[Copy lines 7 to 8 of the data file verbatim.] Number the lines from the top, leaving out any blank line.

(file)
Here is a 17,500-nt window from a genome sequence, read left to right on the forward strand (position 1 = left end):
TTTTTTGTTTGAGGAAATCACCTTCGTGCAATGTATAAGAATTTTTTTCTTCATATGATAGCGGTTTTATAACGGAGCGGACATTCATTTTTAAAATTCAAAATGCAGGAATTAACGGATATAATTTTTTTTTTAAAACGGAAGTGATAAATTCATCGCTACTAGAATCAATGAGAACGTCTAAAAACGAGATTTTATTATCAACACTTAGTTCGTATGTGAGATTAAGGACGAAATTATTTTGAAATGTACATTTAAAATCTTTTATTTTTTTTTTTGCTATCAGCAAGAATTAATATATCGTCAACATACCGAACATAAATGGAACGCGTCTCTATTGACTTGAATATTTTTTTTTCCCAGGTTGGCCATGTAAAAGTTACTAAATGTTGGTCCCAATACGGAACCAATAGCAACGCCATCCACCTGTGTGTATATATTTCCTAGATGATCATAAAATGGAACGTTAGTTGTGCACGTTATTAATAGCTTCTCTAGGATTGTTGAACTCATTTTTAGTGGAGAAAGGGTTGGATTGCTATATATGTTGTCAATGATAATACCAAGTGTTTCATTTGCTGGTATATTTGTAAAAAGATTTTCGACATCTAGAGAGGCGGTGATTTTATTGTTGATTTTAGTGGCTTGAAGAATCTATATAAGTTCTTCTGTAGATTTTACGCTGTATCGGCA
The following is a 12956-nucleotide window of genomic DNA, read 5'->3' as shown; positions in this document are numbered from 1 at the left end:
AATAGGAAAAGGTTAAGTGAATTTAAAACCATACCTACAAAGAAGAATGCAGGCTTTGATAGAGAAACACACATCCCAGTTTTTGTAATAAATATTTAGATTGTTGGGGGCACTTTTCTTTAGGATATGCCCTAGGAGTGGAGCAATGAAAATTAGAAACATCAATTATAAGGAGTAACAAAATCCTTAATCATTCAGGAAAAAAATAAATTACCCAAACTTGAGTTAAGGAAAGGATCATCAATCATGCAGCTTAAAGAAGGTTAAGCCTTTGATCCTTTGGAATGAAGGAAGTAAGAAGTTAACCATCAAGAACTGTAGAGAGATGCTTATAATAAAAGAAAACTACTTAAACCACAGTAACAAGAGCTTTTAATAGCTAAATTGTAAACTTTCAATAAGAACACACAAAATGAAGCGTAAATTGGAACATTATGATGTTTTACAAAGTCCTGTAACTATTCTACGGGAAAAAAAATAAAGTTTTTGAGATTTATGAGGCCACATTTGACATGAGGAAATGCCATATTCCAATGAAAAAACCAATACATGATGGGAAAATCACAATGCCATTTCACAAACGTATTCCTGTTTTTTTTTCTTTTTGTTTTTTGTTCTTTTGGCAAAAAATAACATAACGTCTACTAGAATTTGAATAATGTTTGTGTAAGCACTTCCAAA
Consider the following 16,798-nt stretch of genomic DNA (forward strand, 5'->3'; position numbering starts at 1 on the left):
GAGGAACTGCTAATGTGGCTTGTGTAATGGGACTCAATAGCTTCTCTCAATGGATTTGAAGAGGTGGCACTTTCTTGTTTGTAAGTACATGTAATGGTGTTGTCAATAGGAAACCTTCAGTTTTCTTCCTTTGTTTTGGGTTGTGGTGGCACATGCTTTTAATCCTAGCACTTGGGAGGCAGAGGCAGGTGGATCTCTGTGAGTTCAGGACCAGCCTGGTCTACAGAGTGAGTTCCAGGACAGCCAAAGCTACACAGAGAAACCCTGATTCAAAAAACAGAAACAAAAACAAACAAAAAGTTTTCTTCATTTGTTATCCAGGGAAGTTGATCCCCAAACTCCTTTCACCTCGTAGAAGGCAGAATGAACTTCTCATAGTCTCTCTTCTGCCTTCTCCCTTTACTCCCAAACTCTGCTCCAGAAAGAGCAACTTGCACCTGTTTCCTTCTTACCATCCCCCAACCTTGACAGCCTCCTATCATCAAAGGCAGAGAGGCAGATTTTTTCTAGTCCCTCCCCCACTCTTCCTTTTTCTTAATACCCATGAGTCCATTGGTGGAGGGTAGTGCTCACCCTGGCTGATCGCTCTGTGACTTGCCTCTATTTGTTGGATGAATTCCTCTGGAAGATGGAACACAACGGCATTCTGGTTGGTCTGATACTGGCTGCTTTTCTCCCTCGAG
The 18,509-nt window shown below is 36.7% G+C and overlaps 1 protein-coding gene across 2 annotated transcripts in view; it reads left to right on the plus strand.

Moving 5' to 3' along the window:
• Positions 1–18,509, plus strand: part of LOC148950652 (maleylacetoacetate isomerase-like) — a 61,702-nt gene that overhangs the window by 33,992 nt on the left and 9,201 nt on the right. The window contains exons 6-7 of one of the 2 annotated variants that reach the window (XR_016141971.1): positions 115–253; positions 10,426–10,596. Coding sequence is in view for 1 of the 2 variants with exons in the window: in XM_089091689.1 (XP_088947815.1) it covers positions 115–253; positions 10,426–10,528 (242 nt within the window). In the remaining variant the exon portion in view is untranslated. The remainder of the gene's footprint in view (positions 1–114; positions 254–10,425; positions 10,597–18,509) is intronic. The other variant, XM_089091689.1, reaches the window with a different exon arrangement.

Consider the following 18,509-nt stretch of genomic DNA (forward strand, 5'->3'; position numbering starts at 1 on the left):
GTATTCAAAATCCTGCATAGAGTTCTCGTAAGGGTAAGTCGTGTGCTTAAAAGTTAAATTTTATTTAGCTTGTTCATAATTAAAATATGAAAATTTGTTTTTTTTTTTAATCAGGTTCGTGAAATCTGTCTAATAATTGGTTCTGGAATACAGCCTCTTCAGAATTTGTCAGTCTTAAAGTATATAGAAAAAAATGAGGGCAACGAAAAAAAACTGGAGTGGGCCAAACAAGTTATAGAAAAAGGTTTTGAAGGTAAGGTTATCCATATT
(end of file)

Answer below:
The 18,509-nt window shown below is 36.7% G+C and overlaps 1 protein-coding gene across 2 annotated transcripts in view; it reads left to right on the plus strand.

Moving 5' to 3' along the window: